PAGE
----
View Full Version : chalk adhesion
02-24-2006, 09:09 AM
having recently bought an american pool cue,i would like to know how i can get my tip to accept more chalk as nothing i do seems to work !!!
02-24-2006, 09:32 AM
Well I think the goal should be to always have a consistent amount of chalk on the tip. Then the tip will play the same at all times.
I use a sandpaper tip shaper which is made from plastic water or electrical pipe cut in half and about 8 inches long. Then 220 grit sandpaper held to the inside curve with my thumb. Then lightly sand back and forth while slowly rotating cue.
I will lightly sand my tip about once a week. I also use a Moori Q (hard) tip which seems to give me the best results.
Here is a picture of my sandpaper tip shaping tools which are U.S. Quarter, nickel, and dime shapes...
02-24-2006, 10:41 AM
<blockquote><font class="small">Quote jezza6361:</font><hr> having recently bought an american pool cue,i would like to know how i can get my tip to accept more chalk as nothing i do seems to work !!! <hr /></blockquote>
Some tips just don't work right. Even roughing their surfaces helps for only a short while if at all. Maybe you need a new tip.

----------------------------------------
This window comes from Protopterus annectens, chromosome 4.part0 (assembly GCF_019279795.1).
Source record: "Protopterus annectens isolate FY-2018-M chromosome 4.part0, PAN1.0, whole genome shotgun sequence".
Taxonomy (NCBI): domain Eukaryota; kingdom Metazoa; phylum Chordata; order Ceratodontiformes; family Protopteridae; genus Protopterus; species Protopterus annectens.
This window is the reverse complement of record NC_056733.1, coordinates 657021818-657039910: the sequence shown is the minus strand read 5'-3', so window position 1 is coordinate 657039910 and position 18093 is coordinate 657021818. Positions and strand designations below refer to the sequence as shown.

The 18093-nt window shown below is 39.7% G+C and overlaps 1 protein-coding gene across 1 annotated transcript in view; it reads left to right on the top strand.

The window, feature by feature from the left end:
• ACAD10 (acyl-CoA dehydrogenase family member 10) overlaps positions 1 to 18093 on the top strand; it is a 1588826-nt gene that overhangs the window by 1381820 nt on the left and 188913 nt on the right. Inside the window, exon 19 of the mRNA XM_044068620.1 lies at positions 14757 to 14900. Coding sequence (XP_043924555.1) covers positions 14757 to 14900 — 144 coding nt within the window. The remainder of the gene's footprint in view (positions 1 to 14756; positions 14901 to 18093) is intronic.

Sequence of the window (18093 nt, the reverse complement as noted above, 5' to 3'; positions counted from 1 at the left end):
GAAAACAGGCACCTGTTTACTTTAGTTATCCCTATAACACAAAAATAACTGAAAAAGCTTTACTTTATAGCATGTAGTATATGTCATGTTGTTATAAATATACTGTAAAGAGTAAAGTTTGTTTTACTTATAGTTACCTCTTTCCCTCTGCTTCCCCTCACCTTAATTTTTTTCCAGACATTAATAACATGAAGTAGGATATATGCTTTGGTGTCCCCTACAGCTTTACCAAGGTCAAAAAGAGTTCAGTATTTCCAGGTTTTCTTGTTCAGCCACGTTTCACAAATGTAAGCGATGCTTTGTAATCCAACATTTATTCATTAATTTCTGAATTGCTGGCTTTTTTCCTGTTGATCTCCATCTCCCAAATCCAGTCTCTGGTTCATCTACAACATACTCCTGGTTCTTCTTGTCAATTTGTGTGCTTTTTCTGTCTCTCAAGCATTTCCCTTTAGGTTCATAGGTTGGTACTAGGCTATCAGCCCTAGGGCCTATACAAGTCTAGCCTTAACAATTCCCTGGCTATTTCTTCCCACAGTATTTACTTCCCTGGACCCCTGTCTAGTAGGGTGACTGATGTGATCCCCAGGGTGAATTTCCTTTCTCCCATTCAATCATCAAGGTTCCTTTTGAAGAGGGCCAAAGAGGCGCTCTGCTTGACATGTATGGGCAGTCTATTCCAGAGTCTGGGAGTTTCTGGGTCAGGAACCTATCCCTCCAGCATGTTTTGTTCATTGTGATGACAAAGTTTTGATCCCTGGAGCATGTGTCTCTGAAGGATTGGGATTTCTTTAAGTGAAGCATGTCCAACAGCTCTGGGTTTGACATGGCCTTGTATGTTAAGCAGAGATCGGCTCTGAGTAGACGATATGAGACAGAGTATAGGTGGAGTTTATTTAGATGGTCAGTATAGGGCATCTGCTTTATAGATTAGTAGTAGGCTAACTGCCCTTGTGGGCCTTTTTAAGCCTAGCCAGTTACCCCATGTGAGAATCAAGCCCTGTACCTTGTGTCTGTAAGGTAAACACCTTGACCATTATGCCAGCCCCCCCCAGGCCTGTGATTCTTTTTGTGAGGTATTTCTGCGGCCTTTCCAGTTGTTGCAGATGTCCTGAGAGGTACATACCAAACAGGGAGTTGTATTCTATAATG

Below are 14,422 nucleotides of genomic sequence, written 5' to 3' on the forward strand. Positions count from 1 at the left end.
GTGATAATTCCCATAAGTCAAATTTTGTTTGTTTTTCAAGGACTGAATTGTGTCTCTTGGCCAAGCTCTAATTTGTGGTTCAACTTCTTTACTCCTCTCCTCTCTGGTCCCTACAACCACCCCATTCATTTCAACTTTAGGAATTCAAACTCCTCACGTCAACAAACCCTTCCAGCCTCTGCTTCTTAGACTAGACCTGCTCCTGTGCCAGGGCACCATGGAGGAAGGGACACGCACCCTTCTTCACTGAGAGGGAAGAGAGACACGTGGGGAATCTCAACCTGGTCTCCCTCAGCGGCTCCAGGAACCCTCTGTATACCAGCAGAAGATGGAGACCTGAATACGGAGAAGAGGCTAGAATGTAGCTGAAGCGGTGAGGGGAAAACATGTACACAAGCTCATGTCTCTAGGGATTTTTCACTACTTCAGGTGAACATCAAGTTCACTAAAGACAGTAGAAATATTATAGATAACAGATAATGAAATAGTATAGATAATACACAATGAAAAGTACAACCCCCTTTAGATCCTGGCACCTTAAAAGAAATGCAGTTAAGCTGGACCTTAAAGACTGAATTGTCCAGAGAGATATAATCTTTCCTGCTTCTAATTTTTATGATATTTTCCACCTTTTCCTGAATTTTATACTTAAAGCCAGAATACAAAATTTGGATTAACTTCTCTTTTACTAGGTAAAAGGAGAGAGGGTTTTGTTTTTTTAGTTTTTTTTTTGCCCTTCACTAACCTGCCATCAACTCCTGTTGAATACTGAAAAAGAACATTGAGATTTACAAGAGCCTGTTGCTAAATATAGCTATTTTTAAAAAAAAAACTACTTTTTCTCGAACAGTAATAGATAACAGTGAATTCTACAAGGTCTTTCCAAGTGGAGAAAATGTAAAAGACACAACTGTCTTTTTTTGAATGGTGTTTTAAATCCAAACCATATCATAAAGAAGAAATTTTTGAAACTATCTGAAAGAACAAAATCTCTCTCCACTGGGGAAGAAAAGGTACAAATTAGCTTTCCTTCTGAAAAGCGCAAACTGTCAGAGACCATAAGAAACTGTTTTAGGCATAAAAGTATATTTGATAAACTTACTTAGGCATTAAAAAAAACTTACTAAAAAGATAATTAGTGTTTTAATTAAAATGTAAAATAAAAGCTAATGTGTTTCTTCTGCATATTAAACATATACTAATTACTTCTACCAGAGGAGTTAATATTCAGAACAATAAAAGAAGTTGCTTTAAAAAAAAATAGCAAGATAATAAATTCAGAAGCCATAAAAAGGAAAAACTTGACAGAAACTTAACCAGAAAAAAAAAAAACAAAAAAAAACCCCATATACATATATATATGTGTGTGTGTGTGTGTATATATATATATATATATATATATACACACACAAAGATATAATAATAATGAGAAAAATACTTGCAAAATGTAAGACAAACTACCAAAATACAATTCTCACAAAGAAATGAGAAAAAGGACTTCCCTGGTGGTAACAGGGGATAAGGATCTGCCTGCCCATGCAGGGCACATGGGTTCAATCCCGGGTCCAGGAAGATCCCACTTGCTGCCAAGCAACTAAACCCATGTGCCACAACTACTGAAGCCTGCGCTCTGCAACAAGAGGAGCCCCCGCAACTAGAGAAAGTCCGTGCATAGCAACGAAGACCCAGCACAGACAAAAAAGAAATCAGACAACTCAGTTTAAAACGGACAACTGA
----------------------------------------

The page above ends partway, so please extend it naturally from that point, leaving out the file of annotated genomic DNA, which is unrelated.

Some chalk is really bad. Even in pool halls, sometimes the chalk is really bad. "Master" is one of the good brands, usually. Sometimes you have to prepare the chalk before it works right.
Get some #200 sandpaper. Remove the top surface of the tip -- maybe half a millimeter. Shape it so it is a nice round dome with the curvature of the tip of your thumb, or a five-cent-piece if you happen to be in the US. The shaping process itself should leave the tip ready to take chalk.
Maybe you aren't applying the chalk right. If you are one of the players who tend to bore a hole into the chalk, you are doing it wrong. You should not use the bottom of the hole in the chalk to chalk your tip.
If the tip gets shiny, you can make your own tool to rough the surface: glue a small sheet of #120 sandpaper to a small board (3X5 inches, for example). Do not scrape the tip with this board!!! Roll the board across the tip to leave the impression of grit in the leather of the tip. Or, you could spend $20 or so on a special tool that does the same thing but not as effectively.
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